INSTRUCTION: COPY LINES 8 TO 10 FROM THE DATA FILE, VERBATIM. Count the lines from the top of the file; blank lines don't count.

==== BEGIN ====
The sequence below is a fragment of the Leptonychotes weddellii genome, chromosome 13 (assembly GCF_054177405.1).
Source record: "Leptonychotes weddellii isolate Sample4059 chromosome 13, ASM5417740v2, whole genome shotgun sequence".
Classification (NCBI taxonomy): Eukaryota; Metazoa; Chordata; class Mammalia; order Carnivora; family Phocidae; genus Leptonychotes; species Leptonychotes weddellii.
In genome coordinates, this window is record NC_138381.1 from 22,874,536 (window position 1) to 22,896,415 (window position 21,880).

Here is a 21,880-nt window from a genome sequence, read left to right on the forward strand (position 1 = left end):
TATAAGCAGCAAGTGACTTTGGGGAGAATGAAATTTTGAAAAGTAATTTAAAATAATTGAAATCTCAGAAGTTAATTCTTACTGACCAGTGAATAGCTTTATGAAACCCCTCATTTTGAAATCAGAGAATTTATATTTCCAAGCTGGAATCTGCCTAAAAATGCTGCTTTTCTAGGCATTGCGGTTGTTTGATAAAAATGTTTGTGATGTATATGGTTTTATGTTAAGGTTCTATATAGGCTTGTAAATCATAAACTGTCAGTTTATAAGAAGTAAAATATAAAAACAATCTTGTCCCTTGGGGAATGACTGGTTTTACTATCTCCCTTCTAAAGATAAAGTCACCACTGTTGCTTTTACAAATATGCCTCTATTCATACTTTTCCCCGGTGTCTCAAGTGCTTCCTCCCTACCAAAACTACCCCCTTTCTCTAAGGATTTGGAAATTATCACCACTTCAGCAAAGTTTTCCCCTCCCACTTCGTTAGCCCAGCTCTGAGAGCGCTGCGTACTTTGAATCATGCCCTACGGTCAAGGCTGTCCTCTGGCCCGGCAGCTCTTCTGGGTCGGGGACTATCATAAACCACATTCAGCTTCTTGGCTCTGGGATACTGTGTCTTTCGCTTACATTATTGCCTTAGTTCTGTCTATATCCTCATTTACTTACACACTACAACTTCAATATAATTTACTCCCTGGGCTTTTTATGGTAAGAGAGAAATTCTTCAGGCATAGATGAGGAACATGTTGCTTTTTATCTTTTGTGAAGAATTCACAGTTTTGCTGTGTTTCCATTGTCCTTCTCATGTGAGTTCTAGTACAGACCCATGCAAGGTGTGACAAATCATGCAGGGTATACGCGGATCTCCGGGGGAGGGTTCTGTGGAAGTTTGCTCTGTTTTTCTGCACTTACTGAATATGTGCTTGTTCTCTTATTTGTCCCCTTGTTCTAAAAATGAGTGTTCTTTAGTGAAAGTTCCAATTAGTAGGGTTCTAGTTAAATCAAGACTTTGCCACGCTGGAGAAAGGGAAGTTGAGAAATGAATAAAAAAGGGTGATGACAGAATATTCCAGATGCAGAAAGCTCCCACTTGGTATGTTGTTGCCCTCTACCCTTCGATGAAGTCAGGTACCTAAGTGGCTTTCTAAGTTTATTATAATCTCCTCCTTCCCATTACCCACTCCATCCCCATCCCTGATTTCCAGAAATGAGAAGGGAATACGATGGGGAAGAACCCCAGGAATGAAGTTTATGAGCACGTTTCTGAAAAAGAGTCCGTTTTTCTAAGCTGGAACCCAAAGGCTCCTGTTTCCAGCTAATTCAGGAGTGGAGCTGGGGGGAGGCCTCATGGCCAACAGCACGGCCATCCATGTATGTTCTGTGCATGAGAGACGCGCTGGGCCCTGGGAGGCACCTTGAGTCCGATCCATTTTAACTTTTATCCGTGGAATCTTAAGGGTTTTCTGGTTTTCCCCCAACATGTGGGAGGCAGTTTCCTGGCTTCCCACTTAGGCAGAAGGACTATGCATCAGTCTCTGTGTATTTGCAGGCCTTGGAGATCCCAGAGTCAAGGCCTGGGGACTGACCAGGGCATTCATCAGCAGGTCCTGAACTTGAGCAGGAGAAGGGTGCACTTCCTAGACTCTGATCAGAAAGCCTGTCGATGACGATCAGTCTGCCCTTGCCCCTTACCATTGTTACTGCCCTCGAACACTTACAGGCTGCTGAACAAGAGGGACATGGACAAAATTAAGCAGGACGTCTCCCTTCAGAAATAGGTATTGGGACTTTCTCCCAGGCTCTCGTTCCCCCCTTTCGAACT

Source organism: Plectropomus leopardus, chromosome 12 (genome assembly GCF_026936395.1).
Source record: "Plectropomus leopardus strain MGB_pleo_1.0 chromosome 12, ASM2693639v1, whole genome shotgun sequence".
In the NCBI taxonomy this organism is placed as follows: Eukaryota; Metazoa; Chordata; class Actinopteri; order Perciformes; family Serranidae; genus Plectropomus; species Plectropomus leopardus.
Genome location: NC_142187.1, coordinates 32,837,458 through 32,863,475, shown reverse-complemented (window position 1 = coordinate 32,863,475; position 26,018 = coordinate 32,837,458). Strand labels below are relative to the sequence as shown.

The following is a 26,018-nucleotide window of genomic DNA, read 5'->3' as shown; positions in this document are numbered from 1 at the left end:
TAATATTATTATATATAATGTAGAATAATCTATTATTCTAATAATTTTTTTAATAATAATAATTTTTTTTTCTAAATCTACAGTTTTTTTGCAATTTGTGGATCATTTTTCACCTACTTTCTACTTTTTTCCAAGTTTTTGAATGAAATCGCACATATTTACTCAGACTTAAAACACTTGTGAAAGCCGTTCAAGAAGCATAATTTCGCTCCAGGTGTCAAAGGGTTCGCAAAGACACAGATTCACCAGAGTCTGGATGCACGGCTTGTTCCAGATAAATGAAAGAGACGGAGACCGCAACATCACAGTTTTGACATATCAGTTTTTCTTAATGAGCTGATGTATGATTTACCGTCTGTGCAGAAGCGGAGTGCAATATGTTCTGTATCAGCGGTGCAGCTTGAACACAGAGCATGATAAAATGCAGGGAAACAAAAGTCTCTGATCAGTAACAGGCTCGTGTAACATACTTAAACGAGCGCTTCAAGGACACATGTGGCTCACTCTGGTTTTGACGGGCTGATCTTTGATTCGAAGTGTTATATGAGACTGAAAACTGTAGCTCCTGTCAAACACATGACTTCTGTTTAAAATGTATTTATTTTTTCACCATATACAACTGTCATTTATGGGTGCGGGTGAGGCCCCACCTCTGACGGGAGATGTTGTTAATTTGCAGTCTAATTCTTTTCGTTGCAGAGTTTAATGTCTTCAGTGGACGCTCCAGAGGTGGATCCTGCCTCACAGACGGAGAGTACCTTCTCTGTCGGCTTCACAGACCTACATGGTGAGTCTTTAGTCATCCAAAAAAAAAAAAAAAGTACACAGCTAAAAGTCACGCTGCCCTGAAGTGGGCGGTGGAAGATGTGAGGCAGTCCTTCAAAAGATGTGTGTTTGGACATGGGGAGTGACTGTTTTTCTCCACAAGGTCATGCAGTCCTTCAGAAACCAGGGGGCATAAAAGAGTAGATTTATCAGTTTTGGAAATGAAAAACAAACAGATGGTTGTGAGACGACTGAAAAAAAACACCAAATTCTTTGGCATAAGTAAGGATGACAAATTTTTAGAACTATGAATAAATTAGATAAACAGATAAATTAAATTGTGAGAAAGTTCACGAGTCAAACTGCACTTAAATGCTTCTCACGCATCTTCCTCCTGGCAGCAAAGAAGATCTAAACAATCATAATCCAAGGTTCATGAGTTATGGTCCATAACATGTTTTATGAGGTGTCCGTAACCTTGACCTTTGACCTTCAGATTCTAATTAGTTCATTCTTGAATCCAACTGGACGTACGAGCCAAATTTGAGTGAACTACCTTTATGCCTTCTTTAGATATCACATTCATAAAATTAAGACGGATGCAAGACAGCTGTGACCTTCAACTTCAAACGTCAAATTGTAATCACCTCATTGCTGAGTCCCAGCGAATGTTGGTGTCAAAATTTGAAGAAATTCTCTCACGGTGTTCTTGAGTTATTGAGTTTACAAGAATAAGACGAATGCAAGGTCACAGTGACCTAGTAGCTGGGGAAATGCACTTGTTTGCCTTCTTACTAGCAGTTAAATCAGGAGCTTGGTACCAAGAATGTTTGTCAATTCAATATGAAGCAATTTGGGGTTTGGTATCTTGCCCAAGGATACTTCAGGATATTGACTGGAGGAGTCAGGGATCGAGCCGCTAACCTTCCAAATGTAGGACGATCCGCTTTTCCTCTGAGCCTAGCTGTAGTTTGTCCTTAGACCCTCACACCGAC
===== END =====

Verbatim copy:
Source record: "Plectropomus leopardus strain MGB_pleo_1.0 chromosome 12, ASM2693639v1, whole genome shotgun sequence".
In the NCBI taxonomy this organism is placed as follows: Eukaryota; Metazoa; Chordata; class Actinopteri; order Perciformes; family Serranidae; genus Plectropomus; species Plectropomus leopardus.
Genome location: NC_142187.1, coordinates 32,837,458 through 32,863,475, shown reverse-complemented (window position 1 = coordinate 32,863,475; position 26,018 = coordinate 32,837,458). Strand labels below are relative to the sequence as shown.